There’s no denying, thanks to increased popularity, Lisbon has become more expensive in recent years. Thankfully, it’s still a very rewarding city to visit on a budget, even if you only have one day in Lisbon.
With a warm and dry climate year-round, there are plenty of ways to enjoy your time in Lisbon out and about in the city rather than having to pay for museum tickets to escape the rain.
Lisbon is such a gorgeous city, you don’t have to pay a cent to explore its beauty. Lose yourself in the city’s quaint cobblestone streets. Many are so steep they afford the most spectacular views from the top. Hang out in picturesque city parks and stroll around some of the city’s most famous landmarks.
Walk the Route of Tram 28
Tram 28 is one of the most famous attractions in Lisbon. Riding these yellow trams isn’t free and they’re often overcrowded and full of pickpockets. Experience what makes Tram 28 so special, without paying anything on a self-guided walking tour of the Tram 28 route.
Tram 28 route runs from Martim Moniz to Campo Ourique, passing through the popular tourist districts of Graca, Alfama, Baixa and Estrela passing many of the most famous and beautiful spots in the city – it’s like a quick tour of Lisbon’s highlights. The total route is around 7km.
Exploring the route on foot, you can stop at places that interest you and explore the area slowly from street level rather than from a crowded tram as it hurtles through the narrow streets.
It will take a couple of hours to walk it, but think of the time you’ll spend queuing to get on the jam packed tram at each stop you jump off at.
Visit the Praça do Comércio
On the Tagus River banks, the main city square is one of the most scenic attractions in Lisbon. The largest royal square in Western Europe and second-largest in the continent after St. Petersburg’s Palace Square. Surrounded by bright yellow Pombaline style buildings, is the Triumph Arch – Arco da Rua Augusta, a symbol of Lisbon’s recovery from the catastrophic 1755 earthquake.
The famous Equestrian statue of King Joseph I, the King of Portugal at the time of the earthquake, takes centre stage. A commemoration of the efforts King Joseph and his minister, Pombal, made in restoring the city.
You’ll notice, however, that he’s facing towards the estuary – away from the city of Lisbon. Some locals believe this is a sly hint to the fact King Joseph I and his family deserted Lisbon when the earthquake hit, instead, fleeing to Belém for safety.
You’ll also find Lisbon’s oldest café in Praça do Comércio, “Martinho da Arcada,” in business since 1782.
The Praça do Comércio is one of the highlights of the city, and it’s totally free to visit.
Visit One of Lisbon’s Free Museums
Many museums in Portugal are free to residents and citizens on Sundays and public holidays. But visitors to Lisbon also have a vast array of museums to choose from all free of charge.
These are a few museums in Lisbon you can visit for free.
Museu do Dinheiro (Money Museum)
Discover the history of money around the world, including pre monetary currency, the production of banknotes and coins and money’s role in citizens lives throughout history. The exhibition offers visitors an engaging multimedia interactive experience. See the Museu do Dinheiro website for opening hours and exhibition information.
Berardo Collection Museum (Museu Coleção Berardo)
Visit Lisbon’s most acclaimed modern and contemporary art collections for free. The collection acquired by Portuguese businessman Joe Berardo, with assistance of friend Francisco Capelo, whose own collection is seen in the Lisbon’s Mude Design and Fashion Museum is considered one of Europe’s best collections.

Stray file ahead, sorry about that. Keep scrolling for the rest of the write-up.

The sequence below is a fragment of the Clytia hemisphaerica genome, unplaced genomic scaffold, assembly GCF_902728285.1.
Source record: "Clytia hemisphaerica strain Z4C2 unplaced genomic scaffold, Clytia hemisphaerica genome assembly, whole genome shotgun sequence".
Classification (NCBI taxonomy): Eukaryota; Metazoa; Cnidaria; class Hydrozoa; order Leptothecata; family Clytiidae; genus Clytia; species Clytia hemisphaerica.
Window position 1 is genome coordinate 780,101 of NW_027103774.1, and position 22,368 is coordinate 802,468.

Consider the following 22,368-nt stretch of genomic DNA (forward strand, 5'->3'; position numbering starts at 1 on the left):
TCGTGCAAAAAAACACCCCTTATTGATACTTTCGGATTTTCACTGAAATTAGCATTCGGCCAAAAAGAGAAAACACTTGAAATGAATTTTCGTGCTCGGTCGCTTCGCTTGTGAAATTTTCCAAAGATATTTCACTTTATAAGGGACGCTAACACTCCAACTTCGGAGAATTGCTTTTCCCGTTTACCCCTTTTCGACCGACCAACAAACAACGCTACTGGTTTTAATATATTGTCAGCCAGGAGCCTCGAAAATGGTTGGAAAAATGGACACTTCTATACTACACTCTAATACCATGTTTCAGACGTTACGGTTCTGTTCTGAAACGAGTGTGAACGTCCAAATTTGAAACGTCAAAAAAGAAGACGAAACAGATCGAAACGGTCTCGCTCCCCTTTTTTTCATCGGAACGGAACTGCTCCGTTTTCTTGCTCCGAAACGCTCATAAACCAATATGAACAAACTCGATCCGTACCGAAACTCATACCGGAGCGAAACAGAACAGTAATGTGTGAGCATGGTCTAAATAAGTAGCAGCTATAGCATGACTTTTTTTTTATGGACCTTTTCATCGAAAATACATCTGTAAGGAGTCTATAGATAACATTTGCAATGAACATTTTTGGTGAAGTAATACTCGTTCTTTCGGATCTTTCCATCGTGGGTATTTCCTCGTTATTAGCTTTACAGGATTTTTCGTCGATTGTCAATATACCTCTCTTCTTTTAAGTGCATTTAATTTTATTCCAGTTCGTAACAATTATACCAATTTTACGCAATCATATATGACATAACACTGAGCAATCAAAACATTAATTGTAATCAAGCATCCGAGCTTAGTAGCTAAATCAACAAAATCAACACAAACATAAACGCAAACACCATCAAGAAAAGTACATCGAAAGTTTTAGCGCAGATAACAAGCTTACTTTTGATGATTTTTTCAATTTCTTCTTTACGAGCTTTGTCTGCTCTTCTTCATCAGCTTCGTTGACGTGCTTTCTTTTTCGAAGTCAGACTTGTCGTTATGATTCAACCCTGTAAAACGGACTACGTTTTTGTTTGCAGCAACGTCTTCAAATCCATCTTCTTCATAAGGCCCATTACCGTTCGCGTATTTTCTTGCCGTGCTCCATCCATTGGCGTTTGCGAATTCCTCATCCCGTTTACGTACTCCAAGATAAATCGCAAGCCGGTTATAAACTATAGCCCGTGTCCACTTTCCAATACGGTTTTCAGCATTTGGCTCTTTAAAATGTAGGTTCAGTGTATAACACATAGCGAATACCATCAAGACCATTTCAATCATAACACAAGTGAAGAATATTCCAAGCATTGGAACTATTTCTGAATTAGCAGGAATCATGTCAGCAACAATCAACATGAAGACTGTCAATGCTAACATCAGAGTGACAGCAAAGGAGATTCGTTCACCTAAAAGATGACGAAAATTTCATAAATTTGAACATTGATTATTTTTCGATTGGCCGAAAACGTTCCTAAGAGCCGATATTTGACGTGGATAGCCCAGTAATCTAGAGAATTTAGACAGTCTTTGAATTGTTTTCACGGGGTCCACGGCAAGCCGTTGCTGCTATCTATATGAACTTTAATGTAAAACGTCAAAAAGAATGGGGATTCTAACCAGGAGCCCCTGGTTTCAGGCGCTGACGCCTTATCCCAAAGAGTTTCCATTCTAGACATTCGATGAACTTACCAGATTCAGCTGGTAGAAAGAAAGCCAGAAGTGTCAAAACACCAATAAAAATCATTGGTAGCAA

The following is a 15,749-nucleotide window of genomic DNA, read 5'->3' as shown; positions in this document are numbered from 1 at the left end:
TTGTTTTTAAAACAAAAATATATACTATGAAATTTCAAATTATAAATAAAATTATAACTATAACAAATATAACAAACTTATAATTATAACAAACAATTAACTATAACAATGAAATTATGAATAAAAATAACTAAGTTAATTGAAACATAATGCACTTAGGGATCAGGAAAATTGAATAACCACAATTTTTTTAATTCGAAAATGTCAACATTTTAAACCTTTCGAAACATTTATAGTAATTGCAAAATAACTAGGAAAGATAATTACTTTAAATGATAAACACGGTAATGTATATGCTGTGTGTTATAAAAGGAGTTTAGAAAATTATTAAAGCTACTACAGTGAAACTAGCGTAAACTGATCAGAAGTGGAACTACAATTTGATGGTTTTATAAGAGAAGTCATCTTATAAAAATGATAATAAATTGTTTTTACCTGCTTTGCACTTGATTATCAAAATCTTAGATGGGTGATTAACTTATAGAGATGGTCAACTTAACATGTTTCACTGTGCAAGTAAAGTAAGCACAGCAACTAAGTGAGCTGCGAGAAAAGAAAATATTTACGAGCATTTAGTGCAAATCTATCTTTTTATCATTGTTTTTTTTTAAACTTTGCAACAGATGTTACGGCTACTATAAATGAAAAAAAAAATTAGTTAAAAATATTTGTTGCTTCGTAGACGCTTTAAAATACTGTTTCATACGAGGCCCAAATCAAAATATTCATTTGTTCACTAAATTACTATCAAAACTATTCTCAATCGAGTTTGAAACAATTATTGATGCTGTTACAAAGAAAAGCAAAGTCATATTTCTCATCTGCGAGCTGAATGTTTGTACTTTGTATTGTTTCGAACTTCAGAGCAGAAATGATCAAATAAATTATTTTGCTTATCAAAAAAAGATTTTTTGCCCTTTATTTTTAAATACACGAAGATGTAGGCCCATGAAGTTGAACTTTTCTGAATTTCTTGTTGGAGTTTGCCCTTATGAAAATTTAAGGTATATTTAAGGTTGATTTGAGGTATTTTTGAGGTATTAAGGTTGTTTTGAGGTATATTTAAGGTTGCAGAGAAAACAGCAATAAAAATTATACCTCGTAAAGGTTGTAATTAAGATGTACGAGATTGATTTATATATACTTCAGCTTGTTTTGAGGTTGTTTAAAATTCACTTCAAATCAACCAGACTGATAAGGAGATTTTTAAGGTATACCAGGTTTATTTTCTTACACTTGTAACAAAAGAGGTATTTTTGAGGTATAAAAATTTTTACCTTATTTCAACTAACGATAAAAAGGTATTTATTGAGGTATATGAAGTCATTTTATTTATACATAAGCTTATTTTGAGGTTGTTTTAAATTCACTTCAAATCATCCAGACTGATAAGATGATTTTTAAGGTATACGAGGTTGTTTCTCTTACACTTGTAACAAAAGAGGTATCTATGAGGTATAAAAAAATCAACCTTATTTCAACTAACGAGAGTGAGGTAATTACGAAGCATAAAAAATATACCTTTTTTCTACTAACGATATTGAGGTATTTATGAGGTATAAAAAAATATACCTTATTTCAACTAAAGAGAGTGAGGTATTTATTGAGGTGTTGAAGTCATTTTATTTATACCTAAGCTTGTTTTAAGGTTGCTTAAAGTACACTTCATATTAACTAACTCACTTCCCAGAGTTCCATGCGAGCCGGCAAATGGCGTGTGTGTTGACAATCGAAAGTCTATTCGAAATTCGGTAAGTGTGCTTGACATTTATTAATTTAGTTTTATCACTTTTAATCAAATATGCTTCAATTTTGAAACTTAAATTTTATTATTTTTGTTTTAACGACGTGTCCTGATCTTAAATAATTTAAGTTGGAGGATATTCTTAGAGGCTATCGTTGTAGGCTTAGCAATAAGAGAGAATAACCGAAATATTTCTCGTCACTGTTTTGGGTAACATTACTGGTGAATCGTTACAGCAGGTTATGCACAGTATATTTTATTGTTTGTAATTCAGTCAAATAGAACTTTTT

See works by some of the biggest names in contemporary art, including Warhol, Picasso, Dali, Duchamp, Magritte, Miró, Jackson Pollock, and Jeff Koons. See the Museu Coleção Berardo for opening hours and exhibition information.
MAAT Museum (Museum of Art, Architecture and Technology)
One of the most striking landmarks of modern architecture is a worthwhile visit on it’s own to simply walk around and appreciate the beauty of the structure. It also affords some of the best views in Lisbon. However, if you happen to be in Lisbon on the first Sunday of the month, you can see the exhibitions inside for free. See the MAAT website for more information.
MUDE Museu do Design e da Moda (Fashion and Design Museum)
A must see for anyone interested in design and fashion. Another acclaimed collection, see over 1000 design objects and over 1200 couture pieces by famous names such as Jean Paul Gaultier, Vivienne Westwood, and Yves Saint Laurent including a famous Jean Desses gown that Renee Zellweger wore to the 2001 Oscars and Christian Dior’s landmark 1947 New Look.
See design trends from around the world including classic pieces embracing innovative design in furnishings, glass, and jewelry from 1937 to the present. See Mude Design and Fashion Museum website for opening hours.
Discover the past lives of Lisbon and more than 2500 years of history as you climb down to the Núcleo Arqueológico da Rua dos Correeiros.
See overlapping structures ranging from the Iron Age to the Pombaline period. You can take a free 45 minute guided tour of the ruins beneath Lisbon or you can explore the underground world of Baixa on your own. See the Núcleo Arqueológico website for opening hours and tour times.
Climb up to the São Jorge Castle
Towering over the city, São Jorge Castle is hard to miss. With evidence of the fortification dating back to the 1st century BC, it is one of the oldest landmarks in Lisbon. It was expanded in the 11th century by the Moors, and once again expanded and improved by King Alfonso I in the mid-12th century.
You’d have to pay to enter the castle (approx. €10), but you can walk up to the castle and walk around its exterior walls for free for one of the best viewpoints of Lisbon. From the castle walls, you can snap some of the best photos of Lisbon from its best angle.
Head to the Beach
Lisbon isn’t exactly on the coast (it’s on an estuary) but it’s close enough. There are a ton of beaches you can visit on day trips from Lisbon, and, obviously, hanging out on the beach is totally free.
The best beaches near Lisbon are Praia de Carcavelos, Praia da Conceição in the town of Cascais (which also has great coastal walks that are free), and Praia de Santo Amaro de Oeiras.